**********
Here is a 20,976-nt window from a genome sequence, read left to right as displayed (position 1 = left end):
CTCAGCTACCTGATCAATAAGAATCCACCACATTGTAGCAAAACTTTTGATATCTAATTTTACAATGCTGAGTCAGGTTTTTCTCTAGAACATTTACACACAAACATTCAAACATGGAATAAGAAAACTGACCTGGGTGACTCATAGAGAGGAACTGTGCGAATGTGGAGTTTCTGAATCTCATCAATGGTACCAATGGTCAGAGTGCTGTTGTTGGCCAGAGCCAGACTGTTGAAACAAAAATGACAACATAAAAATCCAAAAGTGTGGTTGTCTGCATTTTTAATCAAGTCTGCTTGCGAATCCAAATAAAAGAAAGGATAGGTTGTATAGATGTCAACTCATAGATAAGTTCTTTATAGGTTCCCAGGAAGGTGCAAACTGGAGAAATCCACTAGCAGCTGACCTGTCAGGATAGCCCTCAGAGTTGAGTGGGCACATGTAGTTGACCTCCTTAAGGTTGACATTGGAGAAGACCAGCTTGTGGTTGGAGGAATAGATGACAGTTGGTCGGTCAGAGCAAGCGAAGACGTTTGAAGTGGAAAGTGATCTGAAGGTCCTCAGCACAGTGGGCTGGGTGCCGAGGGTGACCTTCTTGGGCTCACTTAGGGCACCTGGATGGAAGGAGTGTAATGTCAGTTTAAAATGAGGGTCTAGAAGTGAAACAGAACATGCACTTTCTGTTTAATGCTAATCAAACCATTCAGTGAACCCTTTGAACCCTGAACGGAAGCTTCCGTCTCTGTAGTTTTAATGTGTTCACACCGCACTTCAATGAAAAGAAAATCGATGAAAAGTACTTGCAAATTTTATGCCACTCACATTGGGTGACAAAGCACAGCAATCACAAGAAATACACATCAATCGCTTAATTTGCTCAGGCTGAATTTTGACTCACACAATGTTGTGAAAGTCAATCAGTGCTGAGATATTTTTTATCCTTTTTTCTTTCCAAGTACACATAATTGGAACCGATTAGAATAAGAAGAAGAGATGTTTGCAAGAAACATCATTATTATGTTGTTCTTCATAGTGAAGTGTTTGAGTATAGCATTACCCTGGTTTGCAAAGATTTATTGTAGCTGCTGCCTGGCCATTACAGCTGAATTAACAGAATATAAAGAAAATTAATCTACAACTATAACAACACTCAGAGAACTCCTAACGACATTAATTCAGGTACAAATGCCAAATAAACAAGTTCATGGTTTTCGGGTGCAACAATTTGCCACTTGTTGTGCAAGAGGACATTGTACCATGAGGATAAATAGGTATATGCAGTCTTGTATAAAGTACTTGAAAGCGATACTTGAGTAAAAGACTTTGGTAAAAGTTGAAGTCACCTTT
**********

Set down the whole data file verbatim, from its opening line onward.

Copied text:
Here is a 20,976-nt window from a genome sequence, read left to right as displayed (position 1 = left end):
CTCAGCTACCTGATCAATAAGAATCCACCACATTGTAGCAAAACTTTTGATATCTAATTTTACAATGCTGAGTCAGGTTTTTCTCTAGAACATTTACACACAAACATTCAAACATGGAATAAGAAAACTGACCTGGGTGACTCATAGAGAGGAACTGTGCGAATGTGGAGTTTCTGAATCTCATCAATGGTACCAATGGTCAGAGTGCTGTTGTTGGCCAGAGCCAGACTGTTGAAACAAAAATGACAACATAAAAATCCAAAAGTGTGGTTGTCTGCATTTTTAATCAAGTCTGCTTGCGAATCCAAATAAAAGAAAGGATAGGTTGTATAGATGTCAACTCATAGATAAGTTCTTTATAGGTTCCCAGGAAGGTGCAAACTGGAGAAATCCACTAGCAGCTGACCTGTCAGGATAGCCCTCAGAGTTGAGTGGGCACATGTAGTTGACCTCCTTAAGGTTGACATTGGAGAAGACCAGCTTGTGGTTGGAGGAATAGATGACAGTTGGTCGGTCAGAGCAAGCGAAGACGTTTGAAGTGGAAAGTGATCTGAAGGTCCTCAGCACAGTGGGCTGGGTGCCGAGGGTGACCTTCTTGGGCTCACTTAGGGCACCTGGATGGAAGGAGTGTAATGTCAGTTTAAAATGAGGGTCTAGAAGTGAAACAGAACATGCACTTTCTGTTTAATGCTAATCAAACCATTCAGTGAACCCTTTGAACCCTGAACGGAAGCTTCCGTCTCTGTAGTTTTAATGTGTTCACACCGCACTTCAATGAAAAGAAAATCGATGAAAAGTACTTGCAAATTTTATGCCACTCACATTGGGTGACAAAGCACAGCAATCACAAGAAATACACATCAATCGCTTAATTTGCTCAGGCTGAATTTTGACTCACACAATGTTGTGAAAGTCAATCAGTGCTGAGATATTTTTTATCCTTTTTTCTTTCCAAGTACACATAATTGGAACCGATTAGAATAAGAAGAAGAGATGTTTGCAAGAAACATCATTATTATGTTGTTCTTCATAGTGAAGTGTTTGAGTATAGCATTACCCTGGTTTGCAAAGATTTATTGTAGCTGCTGCCTGGCCATTACAGCTGAATTAACAGAATATAAAGAAAATTAATCTACAACTATAACAACACTCAGAGAACTCCTAACGACATTAATTCAGGTACAAATGCCAAATAAACAAGTTCATGGTTTTCGGGTGCAACAATTTGCCACTTGTTGTGCAAGAGGACATTGTACCATGAGGATAAATAGGTATATGCAGTCTTGTATAAAGTACTTGAAAGCGATACTTGAGTAAAAGACTTTGGTAAAAGTTGAAGTCACCTTT